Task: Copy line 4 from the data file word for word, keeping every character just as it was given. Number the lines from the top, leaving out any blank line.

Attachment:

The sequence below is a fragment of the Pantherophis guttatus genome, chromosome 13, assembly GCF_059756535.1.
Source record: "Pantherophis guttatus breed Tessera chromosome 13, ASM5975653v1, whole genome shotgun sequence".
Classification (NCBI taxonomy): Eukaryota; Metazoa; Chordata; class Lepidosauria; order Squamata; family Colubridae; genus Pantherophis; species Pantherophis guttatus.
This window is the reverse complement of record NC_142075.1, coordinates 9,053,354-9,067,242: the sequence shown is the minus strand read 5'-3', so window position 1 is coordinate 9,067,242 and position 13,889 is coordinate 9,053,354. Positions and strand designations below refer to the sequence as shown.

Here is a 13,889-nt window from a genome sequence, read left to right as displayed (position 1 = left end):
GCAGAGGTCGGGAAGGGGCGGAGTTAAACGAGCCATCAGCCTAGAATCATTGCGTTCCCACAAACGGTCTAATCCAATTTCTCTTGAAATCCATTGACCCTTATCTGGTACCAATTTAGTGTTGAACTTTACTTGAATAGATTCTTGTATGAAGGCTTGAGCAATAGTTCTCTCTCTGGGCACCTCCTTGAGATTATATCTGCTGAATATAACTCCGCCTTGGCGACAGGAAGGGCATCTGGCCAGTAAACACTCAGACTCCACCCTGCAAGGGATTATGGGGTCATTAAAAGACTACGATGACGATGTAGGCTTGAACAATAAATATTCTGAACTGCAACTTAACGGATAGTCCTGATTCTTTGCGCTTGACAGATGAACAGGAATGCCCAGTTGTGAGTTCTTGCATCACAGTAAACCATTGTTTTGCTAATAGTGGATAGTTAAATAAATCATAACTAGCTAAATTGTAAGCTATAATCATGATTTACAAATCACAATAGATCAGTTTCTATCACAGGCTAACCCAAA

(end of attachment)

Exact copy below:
This window is the reverse complement of record NC_142075.1, coordinates 9,053,354-9,067,242: the sequence shown is the minus strand read 5'-3', so window position 1 is coordinate 9,067,242 and position 13,889 is coordinate 9,053,354. Positions and strand designations below refer to the sequence as shown.